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Hawaiian Islands Synoptic Discussion and Guidance |
FXHW60 PHFO 291403 CCA
Area Forecast Discussion...CORRECTED
National Weather Service Honolulu HI
403 AM HST WED JUN 29 2016
Trade winds are expected to become strong and gusty by the end of
the work week as high pressure strengthens north of the islands.
Breezy to windy conditions are then expected to persist through
the holiday weekend. An upper level disturbance is forecast to
develop west of the island chain Today, leading to an increase in
trade wind showers, some of which could be heavy, especially on
Kauai and Oahu. As the disturbance moves west of the island chain,
a very dry and stable air mass will move over the state beginning
late on Thursday and continuing through Saturday. A more typical
trade wind shower pattern is expected to return for Sunday through
early next week.
Currently at the surface, a 1029 mb high is centered around 1800
miles northeast of Honolulu, and is driving the moderate trades
across the Aloha state. Infrared satellite imagery shows partly
cloudy skies in place in most areas, with some enhanced cloud
cover over windward areas and some upper level cloud cover in
places as well. Meanwhile, radar imagery shows scattered showers
drifting into windward and mauka locales, with mainly dry
conditions in leeward areas. Main short term concern for Today
revolves around rain chances.
Today and Tonight...
High pressure will shift slowly eastward to a location around
1350 miles north-northeast of Honolulu by Thursday morning. This
will keep a moderate trade wind flow in place across the island
chain through the period. Clouds and showers will focus primarily
over windward and mauka areas, although an occasional shower may
impact leeward areas of the smaller islands during the overnight
and early morning hours as well. Additionally, an upper level
disturbance will slowly get better organized west of the islands
through Thursday morning, and this will increase instability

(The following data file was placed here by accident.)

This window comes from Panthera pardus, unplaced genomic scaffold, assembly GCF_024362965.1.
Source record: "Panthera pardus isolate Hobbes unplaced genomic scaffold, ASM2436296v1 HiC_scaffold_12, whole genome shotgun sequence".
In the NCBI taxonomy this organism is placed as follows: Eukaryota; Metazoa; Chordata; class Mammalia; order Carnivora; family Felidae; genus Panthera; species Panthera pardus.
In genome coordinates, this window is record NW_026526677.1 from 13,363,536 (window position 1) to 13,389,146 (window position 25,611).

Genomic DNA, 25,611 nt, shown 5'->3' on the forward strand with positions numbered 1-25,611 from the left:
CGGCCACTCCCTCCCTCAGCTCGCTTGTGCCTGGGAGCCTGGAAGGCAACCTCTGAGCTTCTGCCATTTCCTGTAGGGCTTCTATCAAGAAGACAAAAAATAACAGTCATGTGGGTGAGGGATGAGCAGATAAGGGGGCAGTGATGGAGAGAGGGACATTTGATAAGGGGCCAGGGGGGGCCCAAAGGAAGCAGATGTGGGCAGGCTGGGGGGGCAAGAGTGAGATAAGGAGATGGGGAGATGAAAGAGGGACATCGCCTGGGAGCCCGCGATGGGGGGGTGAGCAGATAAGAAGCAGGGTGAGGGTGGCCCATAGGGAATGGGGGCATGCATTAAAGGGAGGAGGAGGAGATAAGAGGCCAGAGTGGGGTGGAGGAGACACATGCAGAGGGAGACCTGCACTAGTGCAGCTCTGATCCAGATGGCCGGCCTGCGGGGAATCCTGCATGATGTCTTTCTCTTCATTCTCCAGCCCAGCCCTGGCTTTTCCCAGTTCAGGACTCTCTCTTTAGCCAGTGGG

across the state during the afternoon/evening hours, particularly
over the western islands. As a result, some afternoon/evening
shower development is expected in leeward areas as well.
Thursday through Saturday...
High pressure will strengthen north of the state, increasing the
trade wind flow across the island chains. Breezy to locally windy
trades are expected across the state through the period, with the
potential for the winds to reach advisory levels over portions and
possibly the entire state on Friday and Saturday. At the same
time, a much drier airmass originating from the desert southwest
in the mainland, will build in from the east. Additionally, the
upper level disturbance will lose its influence on the state as it
shifts further west and away from the island chain. Thursday will
be a transition day as instability decreases with the exit of the
upper level disturbance and arrival of the much drier airmass.
Showers will focus mainly over windward and mauka locales, but
some shower activity is expected in leeward areas as well.
Thursday night through Friday, the combination of low inversion
heights and a dry low level airmass, will result in much below
normal shower activity across the state, with showers primarily
limited to windward and mauka areas.
Sunday through next Tuesday...
Strong high pressure will remain nearly stationary north of the
Aloha state, keeping a breezy to locally windy trade wind pattern
in place. Model solutions show the atmosphere moistening back up
and inversion heights rising back closer to where they typically
reside, so we should see a more normal trade wind weather pattern
return. Clouds and showers are expected to focus primarily over
windward and mauka locales, but due to the strong trades,
an occasional shower will make it into leeward areas as well.
AIRMET Tango remains in effect for low level turbulence leeward
of the higher terrain on all islands. This AIRMET will likely
continue through this evening.
Brief MVFR conditions may occur today over windward and mauka
sections of the state due to low clouds and showers being carried
by the low level trade wind flow. Otherwise, expect VFR conditions
to prevail across the islands through this afternoon.
An upper level disturbance, which is forecast to move closer to
the western end of the island chain, may begin to cause increasing
atmospheric instability later today and tonight. If so, it is
possible that MVFR conditions may become more widespread tonight
over some windward facing slopes and higher terrain, especially on
Kauai and Oahu. There might also be periods of mountain
obscuration developing on some of the islands tonight.
A small craft advisory (SCA) has been posted for Maalaea Bay, and
the Pailolo and Alenuihaha Channels. Trade winds will increase
over the next few days with more marine zones likely to be added
to the SCA. Gale warnings for the Alenuihaha Channel are possible
starting Thursday night.
Surf will remain below advisory levels along all shorelines the next
several days. As trade winds strengthen late in the week, surf
along E facing shores will increase, and a high surf advisory
will likely be necessary over the weekend.
Small Craft Advisory until 6 PM HST Thursday for Maalaea Bay-
Pailolo Channel-Alenuihaha Channel.
Bulletins, Forecasts and Observations are courtesy of Honolulu National Weather Service Forecast Office
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It was last modified on: Wed, Dec 17 2014 - 1841 UTC
Send comments to: Ryan Lyman